Heaven’s Design Team Volume 1 Review

It’s angel Shimoda’s first day on his new assignment – as liaison officer between Heaven’s Design Team and God. With more experienced angel Ueda to show him the ropes, the new hire is eager to do his best. God, having created the Heavens and the Earth, has outsourced the huge task of creating the animals to populate Earth to the Heavenly Creative Agency’s Design Department. The designers are all very enthusiastic (maybe too enthusiastic?) about their work, as in the case of Head of Department Mr. Saturn who devised the horse and now only creates horse-based creatures or Ms. Pluto who seems somewhat over-obsessed with the unusual genitalia of her inventions. And when the Heavenly Client’s requests tend to be a little vague (‘An animal that can eat leaves that are high up off the ground’) there’s far too much room for all kinds of crazy flights of fancy. Mr. Neptune, for example, suggests a long-necked deer – with a neck ten metres long and off the two angels go to the Prototype Lab where engineer Mars is quick to demonstrate the physical impossibilities that would ensue. Other modifications are swiftly suggested (extra long legs, but then it couldn’t drink etc. etc.) until a compromise is reached and the first giraffe gets the divine stamp of approval!

Mr. Saturn’s horse obsession leads to the creation of the unicorn – but constantly encounters problems with its horn, in spite of many modifications. In the end, to Mr. Saturn’s bitter disappointment, the unicorn is rejected – but the horn… And it’s not all hard work in the office or the lab, as newbie Shimoda discovers: trips to Trial Island mean a grand day out at the beach for the team, a working holiday, swimsuits and all!

By the end of this volume, we’ve learned about a wide variety of creatures, big and small, in The Encyclopaedia of Real Animals which follows every chapter, filled with fascinating facts and black-and-white photographs: ‘•  Giraffe   •  Red-eyed tree frog   •  Koala   •  Horsehair worm   •  Armadillo   •  Anteater   •  Sea cucumber   •  American red deer   •  Fiddler crab   •  Narwhal   •  Sperm whale   •  Giant squid   •  Seahorse… and many more!’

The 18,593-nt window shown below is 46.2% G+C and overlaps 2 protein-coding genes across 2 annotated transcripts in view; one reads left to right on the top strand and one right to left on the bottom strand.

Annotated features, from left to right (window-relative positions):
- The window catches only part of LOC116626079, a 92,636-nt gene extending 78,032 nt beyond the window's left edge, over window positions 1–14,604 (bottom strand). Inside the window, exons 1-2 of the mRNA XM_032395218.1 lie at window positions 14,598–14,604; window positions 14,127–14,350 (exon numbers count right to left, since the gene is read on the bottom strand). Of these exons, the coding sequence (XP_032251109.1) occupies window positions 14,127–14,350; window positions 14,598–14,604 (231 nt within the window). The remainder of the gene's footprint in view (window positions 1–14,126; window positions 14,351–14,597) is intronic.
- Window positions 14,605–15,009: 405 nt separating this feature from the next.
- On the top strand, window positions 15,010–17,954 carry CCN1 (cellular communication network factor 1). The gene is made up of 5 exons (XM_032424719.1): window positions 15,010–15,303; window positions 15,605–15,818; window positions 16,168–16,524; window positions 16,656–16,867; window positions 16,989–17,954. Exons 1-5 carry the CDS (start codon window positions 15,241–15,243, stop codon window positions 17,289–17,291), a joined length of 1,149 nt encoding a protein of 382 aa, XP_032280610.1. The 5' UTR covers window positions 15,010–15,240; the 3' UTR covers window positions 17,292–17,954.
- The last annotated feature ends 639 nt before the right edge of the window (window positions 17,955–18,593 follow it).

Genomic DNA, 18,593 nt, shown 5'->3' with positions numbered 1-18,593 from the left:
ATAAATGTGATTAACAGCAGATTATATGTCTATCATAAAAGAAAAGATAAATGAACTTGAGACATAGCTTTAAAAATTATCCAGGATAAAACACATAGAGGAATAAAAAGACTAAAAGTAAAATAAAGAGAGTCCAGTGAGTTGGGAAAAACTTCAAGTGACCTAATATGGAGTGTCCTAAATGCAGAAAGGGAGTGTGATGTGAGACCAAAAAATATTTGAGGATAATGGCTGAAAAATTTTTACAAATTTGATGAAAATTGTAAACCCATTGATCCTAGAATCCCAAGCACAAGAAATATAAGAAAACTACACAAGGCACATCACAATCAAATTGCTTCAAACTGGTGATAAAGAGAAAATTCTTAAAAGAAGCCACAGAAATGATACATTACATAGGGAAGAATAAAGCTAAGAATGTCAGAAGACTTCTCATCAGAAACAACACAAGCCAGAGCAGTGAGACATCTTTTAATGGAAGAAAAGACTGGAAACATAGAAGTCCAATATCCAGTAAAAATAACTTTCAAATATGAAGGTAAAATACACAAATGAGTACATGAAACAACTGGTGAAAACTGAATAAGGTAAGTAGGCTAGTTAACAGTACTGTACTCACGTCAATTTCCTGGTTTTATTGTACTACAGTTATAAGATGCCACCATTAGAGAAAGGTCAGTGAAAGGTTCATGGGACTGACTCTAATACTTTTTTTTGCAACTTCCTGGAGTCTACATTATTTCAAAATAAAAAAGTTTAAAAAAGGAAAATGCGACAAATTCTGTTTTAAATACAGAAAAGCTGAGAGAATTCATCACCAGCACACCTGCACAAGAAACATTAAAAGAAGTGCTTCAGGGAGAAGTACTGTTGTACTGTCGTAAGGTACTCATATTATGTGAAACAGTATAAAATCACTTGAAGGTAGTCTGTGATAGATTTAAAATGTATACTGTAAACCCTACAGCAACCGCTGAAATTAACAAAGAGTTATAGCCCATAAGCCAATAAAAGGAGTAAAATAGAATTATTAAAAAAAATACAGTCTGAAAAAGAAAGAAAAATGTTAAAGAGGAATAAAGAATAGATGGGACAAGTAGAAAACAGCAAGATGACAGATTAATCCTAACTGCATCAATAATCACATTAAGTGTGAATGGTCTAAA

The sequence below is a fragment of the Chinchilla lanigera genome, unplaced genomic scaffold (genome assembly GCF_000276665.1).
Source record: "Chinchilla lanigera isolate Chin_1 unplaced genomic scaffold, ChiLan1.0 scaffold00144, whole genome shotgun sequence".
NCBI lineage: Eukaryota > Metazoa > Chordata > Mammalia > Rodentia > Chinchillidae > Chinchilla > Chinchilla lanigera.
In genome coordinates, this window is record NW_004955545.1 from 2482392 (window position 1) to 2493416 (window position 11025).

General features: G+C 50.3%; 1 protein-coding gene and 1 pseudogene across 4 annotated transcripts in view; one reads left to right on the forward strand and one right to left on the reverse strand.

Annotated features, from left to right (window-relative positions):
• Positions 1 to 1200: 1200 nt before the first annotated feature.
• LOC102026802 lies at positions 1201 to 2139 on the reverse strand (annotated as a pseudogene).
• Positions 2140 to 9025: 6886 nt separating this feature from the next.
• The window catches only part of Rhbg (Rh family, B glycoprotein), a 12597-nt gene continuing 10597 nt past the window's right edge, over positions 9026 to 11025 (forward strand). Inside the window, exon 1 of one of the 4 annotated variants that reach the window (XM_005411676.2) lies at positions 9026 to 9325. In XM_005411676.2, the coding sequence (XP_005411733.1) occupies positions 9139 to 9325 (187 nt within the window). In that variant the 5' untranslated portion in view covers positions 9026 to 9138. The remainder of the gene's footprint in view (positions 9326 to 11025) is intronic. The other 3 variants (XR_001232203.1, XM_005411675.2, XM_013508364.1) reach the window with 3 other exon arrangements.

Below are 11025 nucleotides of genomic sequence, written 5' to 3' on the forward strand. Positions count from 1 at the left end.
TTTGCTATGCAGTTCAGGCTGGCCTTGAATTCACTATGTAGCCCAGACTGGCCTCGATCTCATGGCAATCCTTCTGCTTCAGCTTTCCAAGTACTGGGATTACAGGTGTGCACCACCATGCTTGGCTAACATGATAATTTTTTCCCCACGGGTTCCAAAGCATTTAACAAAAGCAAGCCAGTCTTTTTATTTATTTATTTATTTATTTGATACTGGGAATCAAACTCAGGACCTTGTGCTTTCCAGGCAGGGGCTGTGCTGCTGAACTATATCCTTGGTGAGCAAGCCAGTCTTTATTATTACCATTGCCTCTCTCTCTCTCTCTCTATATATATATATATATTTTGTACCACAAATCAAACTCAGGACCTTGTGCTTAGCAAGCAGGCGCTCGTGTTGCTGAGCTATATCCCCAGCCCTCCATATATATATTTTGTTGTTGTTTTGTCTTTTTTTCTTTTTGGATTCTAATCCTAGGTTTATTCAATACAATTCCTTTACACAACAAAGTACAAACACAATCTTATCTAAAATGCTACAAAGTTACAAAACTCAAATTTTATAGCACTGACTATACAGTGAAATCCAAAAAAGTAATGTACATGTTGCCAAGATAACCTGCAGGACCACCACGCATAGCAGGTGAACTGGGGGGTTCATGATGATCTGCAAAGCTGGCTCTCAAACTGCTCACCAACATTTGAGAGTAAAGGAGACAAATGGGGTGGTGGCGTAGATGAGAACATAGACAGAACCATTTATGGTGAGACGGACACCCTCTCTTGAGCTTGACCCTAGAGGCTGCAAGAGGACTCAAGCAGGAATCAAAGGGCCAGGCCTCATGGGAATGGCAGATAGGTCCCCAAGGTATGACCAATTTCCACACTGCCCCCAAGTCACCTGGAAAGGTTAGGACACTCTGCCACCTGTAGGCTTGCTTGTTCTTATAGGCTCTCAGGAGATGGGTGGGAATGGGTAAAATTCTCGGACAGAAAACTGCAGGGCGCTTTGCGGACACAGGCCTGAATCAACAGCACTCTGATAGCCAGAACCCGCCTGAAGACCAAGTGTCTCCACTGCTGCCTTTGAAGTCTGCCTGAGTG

Heaven’s Design Team is a genuinely fun read – and it’s educational as well, only not too much so, the writers very sensibly reserving the main bulk of information for the separate section at the end of every chapter and not cluttering up the story with too many info-dumps. The creative energy of the design team is infectious; the reader, like angel Shimoda, is drawn in to the fast and furious activity, eager to see what new creatures are being dreamed up – and then having to deal with the hilariously unanticipated//unintended consequences. The publisher offers the following details on the team of three who create the manga:

‘Hebi-Zou is a part-time lecturer at the Tokyo Institute of Technology and has written four manga series that educate with a twist, including Do Not Try This and The Japanese That Japanese Don’t Know. Tsuta Suzuki is a writer of comedic manga and dojinshi. Heaven’s Design Team is their first manga to be released in English. After debuting in 2012 with Aki the Dreamer, in 2017, Tarako started drawing Heaven’s Design Team.’

Tsuta Suzuki is also an acclaimed BL mangaka, translated into several languages, and probably best known in the West for seven-volume urban fantasy A Strange and Mystifying Story published by SuBLime.

It seems from the three 4-koma at the end of the volume, one for each of the three creators, explaining how ‘HDT’ was created. Hebi-Zou and Tsuta Suzuki dreamed up the idea (Hebi-Zou concentrating on the factual side, Tsuta Suzuki on the characters) then they brought in Tarako to do the art and draw all the animals. The translation for Kodansha Comics (and what a massive task this must be!) is by JM Iitomi Crandall who pulls off the feat extremely well, from all the animal facts to the lively arguments among the designers who are so passionate about their work. Kodansha have given us the first four pages of the manga in good quality colour, as well as a two-page black-and-white introduction to the cast of characters at the beginning to get things off to a good start.

Nice little imaginative touches in the artwork by relative newcomer Tarako distinguish the angels from the designers by giving them shirt collars that look a little like feathers (and we glimpse a little wing motif on the back of Shimoda’s suit jacket and on his notebook) but in every other respect, they resemble contemporary office workers.

There’s a TV anime series of coming in 2021 – and in this version the design team have Japanese names which don’t as, far as I can tell, correspond to the Japanese planet names, whereas here the engineer and the designers are named after the Western planets: Saturn; Mars; Venus; Jupiter, Mercury; Pluto etc. Having not been able to check with the original manga so far, I can’t comment as to why this might be. If you’re keen on digital manga, you might have read this before as Kodansha Comics have been issuing this series as part of the ‘Digital First’ line since 2018 and have reached Volume 5 so far; Volume 2 of the print version is due in early December 2020.

If you’re interested in all kinds of creatures, you’ll be attracted to this for the factual side as well as the underlying story – but if you’re just looking for a new manga series, this fast-moving, funny and imaginative re-working of the creation myth is definitely recommended!

Read a free extract at the publisher’s website here.

9 / 10

Sarah

Sarah's been writing about her love of manga and anime since Whenever - and first started watching via Le Club Dorothée in France...

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